During Q&A, a question was asked about when to start a new IP or re-using an existing one. The answer was when a new voice or new vision is needed for the product.

Gamers Represent(ed) Panel

The final Big Question: How do we drive forward DE&I for players and developers?

The moderator was Steven N Branch, Senior Associate Director at MIT Sloan School of Management. He did a good job of keeping the energy going and this was probably the most fun panel of the day. The panelists were:

  • Dr Mitu Khandaker, CEO of Glow Up Games, makers of the Insecure game
  • Brittney Morris, Advanced Writer at Insomniac Games
  • Johnny Liu, Product Manager at Rainbow Unicorn Games
  • Ryan Johnson, CEO of CxM

Writing outside of one’s experience came up a couple of times. It takes a lot of courage to ask for help but it’s the right thing to do. It’s also important to seek consultants as well as listen to their feedback and make changes as needed. Also, don’t be afraid to get it wrong.

There’s also a trending change in representation from generic to specific characterizations. Venba was brought up as an example of this authenticity where the characters were not generic South Asians but specifically Tamil. Games are creating the next generation of culturally-aware people so authentic storytelling is important.

In what I found to be an interesting twist, the moderator asked what do you do when VCs can’t find value in your work i.e. you didn’t secure funding from investors. The responses ranged from building without money to raising money in other ways such as crowd-funding, holding other jobs and relying on familial support.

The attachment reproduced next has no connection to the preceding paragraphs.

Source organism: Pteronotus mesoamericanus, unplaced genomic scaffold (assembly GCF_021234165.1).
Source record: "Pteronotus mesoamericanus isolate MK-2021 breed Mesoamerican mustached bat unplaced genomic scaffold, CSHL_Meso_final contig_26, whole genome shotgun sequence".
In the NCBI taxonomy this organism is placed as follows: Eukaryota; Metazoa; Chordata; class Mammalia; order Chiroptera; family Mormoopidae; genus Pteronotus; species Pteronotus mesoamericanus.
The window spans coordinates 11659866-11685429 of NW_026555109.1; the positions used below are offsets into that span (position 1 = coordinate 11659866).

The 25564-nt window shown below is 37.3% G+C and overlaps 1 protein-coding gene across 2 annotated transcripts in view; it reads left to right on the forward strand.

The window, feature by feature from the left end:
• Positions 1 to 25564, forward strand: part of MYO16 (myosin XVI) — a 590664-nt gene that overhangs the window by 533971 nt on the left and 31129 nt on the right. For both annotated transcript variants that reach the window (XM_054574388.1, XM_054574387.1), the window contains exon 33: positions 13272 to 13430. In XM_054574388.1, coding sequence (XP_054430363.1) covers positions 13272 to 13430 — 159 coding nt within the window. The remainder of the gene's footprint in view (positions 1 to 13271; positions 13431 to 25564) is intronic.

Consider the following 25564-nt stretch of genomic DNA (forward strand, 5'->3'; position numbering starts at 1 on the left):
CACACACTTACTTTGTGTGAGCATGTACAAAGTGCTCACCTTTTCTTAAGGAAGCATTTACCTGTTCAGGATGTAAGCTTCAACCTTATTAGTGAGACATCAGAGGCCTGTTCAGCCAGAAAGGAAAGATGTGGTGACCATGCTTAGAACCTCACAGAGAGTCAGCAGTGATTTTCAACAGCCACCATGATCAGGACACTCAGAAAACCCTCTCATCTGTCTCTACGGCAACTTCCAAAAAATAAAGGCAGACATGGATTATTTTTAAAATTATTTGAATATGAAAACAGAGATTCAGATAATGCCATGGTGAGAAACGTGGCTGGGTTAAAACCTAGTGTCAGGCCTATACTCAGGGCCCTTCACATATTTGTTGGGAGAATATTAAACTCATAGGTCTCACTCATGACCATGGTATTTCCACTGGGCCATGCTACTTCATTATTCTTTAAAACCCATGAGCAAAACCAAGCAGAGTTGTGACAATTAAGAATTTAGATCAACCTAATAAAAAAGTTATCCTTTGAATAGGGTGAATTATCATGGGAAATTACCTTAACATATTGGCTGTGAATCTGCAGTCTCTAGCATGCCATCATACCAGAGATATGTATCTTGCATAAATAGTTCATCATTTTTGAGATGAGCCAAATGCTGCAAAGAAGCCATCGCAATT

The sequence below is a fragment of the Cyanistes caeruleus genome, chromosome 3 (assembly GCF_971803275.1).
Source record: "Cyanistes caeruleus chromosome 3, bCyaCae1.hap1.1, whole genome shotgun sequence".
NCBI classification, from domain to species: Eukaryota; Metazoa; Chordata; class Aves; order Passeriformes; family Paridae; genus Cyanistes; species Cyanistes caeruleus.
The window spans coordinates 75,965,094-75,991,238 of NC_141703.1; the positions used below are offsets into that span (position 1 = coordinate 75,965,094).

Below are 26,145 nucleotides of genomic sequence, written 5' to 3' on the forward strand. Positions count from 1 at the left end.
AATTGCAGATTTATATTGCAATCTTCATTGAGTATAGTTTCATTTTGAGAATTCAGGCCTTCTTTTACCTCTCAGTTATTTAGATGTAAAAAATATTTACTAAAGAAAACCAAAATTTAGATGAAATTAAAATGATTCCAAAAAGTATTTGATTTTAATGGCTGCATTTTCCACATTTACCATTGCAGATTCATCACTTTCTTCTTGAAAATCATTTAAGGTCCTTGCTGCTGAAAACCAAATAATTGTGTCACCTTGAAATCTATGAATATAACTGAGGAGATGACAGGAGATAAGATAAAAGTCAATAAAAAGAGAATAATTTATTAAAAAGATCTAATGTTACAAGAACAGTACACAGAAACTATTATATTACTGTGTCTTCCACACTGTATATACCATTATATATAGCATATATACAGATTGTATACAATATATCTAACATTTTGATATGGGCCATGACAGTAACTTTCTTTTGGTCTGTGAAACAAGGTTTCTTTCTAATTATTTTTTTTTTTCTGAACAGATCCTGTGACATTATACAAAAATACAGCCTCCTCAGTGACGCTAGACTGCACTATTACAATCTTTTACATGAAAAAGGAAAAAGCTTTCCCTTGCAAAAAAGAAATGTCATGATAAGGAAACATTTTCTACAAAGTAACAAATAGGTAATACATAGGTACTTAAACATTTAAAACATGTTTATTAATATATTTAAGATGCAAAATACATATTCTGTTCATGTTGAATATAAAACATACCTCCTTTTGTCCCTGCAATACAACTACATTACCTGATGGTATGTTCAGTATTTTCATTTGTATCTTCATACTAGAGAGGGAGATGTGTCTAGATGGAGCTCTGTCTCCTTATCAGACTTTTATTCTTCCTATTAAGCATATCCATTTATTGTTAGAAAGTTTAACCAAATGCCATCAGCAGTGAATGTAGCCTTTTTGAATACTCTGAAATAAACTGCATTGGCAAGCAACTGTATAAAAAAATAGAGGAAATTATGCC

Each panelist talked about their mentors when asked to identify them. They were asked about measuring authenticity and the answers varied from visible social impact to in-game telemetry. My big takeaway about authenticity is that it can be achieved by saying something that could only be said by you, your characters or your story.

Keynote by Kate Kellogg

Kate Kellogg is the COO of EA and gave a talk about Forever Questions in gaming, questions like:

  • What is Play?
  • Why do people Play?
  • Who is (and isn’t) Playing? And so on.

Kellogg coordinated a fun Rock-Paper-Scissors battle-royale with the audience. I lost after two rounds and eventually so did our team. The point was that a silly game (win or lose) can create connections.

When talking about how play is changing, an interesting parallel was brought up. The Sims is a dollhouse, shooters are a form of tag and Pokemon Go is a variant of Hide-n-Seek or bird watching.

There was a slide about “What we will play next?” and Kellogg talked about how disruptive Minecraft was and mentioned new styles of competition such as influence and how to present it in games.

The keynote concluded with a Borderlands eulogy, driving the point home about the connections that games help make and to take our responsibility as game developers seriously because better games will make a better world.


I learned a lot from the event and enjoyed most of it. I got to meet other local game developers and explore the MIT Visual Arts Center. I maintain the opinion that not all topics were explored properly. Also I know some self-advertising and puffery is going to happen at these events but some of it was ehhhhh.

All in all, it was a net positive and I would attend this event again in the future.